Frequently Asked Questions

You can find here a list of the most frequently asked questions about energy.

To switch from one supplier to another
  • When is it possible to switch from one to another supplier?

    Thanks to the legislation of September 2012, every consumer living in Belgium has the possibility to switch from one supplier to another for free! There is only one rule: a 1 month resignation period must be respected. This period is used by the current supplier to end the contract of the leaving customer.

  • If I switch from one supplier to another, what are my obligations towards my current supplier?

    Nowadays, you have no obligation towards your current supplier since it is the new one that will take all the administrative steps for you (contact with your current supplier, with the DNO, transfer of your contract...).

  • If the duration of my contract is undetermined, when is it possible to make a supplier change?

    You can switch from one supplier to another whenever you want, unless you respect the notice period mentionned in you contract (usually one month). To switch, you can contact us on 04/242.47.82 or call the concerned supplier who is going to furnish you once the notice period is over.

  • If I have an electricity meter and a gas meter, may I have two different suppliers?

    Yes, you are free to choose two different suppliers.

  • If I change from supplier, is there any risk of electricity and/pr gas cut?

    When you switch from one supplier to another, there is no risk of electricity and/or gas cut. as a matter of fact, your distribution system operator (DSO) will ensure that your current supplier furnish you energy until the new supplier takes everything on its own. You are thus sure to get energy, whatever happens.

  • If I choose another supplier, do I have to change or replace my meter?

    Not at all. A meter change is not required. As a matter of fact, even if you choose another energy company (the one who delivers you electricity and/or gas), you are still connected to the same distribution network (the property of your distribution system operator or DSO).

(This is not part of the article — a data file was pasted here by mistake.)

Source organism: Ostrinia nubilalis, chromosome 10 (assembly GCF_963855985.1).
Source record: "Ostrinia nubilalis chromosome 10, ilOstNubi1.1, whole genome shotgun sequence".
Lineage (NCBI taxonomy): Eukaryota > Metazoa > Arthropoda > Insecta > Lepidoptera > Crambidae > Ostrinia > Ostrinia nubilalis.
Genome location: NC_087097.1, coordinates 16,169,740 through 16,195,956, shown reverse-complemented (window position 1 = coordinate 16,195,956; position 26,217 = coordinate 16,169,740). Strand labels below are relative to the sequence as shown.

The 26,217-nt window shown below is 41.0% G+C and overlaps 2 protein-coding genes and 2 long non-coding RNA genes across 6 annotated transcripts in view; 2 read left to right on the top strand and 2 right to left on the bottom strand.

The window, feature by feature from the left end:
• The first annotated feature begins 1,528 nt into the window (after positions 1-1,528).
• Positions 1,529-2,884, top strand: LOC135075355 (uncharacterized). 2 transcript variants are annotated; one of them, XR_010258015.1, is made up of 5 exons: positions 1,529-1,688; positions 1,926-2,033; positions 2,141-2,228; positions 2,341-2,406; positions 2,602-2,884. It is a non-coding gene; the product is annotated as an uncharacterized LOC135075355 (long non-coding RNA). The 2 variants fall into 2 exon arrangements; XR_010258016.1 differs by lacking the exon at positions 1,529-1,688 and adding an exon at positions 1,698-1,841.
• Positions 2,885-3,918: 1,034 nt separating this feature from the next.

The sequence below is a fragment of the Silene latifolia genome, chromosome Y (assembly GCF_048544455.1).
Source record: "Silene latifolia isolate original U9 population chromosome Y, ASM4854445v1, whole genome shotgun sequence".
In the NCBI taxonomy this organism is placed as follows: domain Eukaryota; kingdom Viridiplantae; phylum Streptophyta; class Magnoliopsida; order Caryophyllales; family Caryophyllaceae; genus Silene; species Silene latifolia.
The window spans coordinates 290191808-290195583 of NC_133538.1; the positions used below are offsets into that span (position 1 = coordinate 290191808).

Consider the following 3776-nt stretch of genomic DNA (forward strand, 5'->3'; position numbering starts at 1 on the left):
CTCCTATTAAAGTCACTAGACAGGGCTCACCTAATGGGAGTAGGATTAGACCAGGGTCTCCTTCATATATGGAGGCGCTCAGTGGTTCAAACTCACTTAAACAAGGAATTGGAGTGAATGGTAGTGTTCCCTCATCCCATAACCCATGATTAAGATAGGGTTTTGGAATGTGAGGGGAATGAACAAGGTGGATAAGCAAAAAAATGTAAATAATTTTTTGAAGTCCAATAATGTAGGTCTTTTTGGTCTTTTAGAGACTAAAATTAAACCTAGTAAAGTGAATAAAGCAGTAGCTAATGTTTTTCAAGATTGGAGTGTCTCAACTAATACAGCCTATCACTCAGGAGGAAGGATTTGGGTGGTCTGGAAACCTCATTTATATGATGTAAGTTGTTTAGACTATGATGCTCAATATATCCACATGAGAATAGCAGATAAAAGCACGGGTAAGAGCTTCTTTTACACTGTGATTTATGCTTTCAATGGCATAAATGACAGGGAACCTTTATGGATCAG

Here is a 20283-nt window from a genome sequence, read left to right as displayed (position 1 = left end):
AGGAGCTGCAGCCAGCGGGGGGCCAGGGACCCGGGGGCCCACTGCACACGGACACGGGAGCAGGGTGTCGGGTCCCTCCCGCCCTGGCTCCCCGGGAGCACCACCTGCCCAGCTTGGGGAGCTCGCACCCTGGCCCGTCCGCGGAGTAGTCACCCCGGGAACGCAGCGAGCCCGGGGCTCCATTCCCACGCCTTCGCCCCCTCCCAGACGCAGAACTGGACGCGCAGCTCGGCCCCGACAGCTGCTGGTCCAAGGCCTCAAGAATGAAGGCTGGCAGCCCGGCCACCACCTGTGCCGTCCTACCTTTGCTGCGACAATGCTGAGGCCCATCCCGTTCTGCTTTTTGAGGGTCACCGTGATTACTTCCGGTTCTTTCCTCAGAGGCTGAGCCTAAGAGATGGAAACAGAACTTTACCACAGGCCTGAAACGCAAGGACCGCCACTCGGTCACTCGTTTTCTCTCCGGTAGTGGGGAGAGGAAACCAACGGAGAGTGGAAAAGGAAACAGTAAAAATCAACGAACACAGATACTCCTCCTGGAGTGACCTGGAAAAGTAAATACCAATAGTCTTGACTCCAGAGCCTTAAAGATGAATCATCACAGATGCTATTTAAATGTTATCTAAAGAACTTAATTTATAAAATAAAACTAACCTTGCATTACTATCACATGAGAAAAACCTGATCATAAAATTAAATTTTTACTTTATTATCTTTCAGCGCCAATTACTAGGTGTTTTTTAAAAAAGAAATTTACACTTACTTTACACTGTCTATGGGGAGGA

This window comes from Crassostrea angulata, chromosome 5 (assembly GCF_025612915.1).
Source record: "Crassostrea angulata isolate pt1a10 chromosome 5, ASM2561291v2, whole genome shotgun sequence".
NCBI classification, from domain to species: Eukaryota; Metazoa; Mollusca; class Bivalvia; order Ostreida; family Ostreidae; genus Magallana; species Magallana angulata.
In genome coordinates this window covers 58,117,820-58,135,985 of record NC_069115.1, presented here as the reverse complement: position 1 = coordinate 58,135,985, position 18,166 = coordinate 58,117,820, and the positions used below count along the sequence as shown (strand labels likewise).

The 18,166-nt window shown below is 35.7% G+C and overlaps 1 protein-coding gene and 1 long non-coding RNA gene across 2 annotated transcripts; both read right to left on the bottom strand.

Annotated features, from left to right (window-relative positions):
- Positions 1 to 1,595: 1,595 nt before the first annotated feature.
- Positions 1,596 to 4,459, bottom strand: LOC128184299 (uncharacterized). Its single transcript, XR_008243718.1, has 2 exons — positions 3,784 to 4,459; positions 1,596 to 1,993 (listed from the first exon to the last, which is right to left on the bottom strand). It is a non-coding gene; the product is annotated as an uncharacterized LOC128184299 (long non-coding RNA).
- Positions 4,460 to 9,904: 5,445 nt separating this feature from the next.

Electricity and gas market in Belgium
  • What are the main actors of the energy market?

    In Belgium, there is three active actors in the energy market:

    • Transmission system operators (TSOs): this actor is in charge of the gas and/or electricity transport from the producer towards the distribution system operators (DSOs) and sometimes directly to big manufacturing consumers. The TSO for electricity is called Elia and the one for gas, Fluxys.
    • Distribution system operators (DSOs): they are in charge of the electricity (mid and low voltage) and gas (mid and low pressure) towards residentials and companies.
    • Suppliers: their main goal is to provide electricity and/or gas to consumers, whether they buy energy to producers or produce the energy themselves. They also propose services to their clients (the availability of the services depends from one to another supplier) and are in charge of the bills they send to consumers according to their consumption. You can find here the active energy suppliers available in Belgium.

    Besides, several official entities exist. They control and make the different actors of the market respect rules and standards:

    • At federal level: the Commission for Electricity and Gas Regulation (CREG): www.creg.be/en
    • In Flanders: the Vlaamse Reguleringsinstantie voor de Elektriciteits- en Gasmarkt (VREG): the Flemish regulator for electricity and gas, www.vreg.be/en
    • In Brussels: Bruxelles Gaz Electricité (Brugel) : www.brugel.be
    • In Wallonia: Commission Wallonne pour l'Energie (CWaPE), the Walloon energy Commission: www.cwape.be
  • Which advantages or disadvantages brought the energy market liberalisation?

    In Belgium, the energy market liberalisation occured twice. It first enters in force in Flanders, on July 1, 2003. Then, on January 1, 2007, the energy market liberalisation occured in Wallonia and in the Brussels-capital region. This procedure is aimed to open to free competition the job of electricity and gas supplier. It means that every company with a supply licence has now the possibility to deliver gas and electricity in Belgium.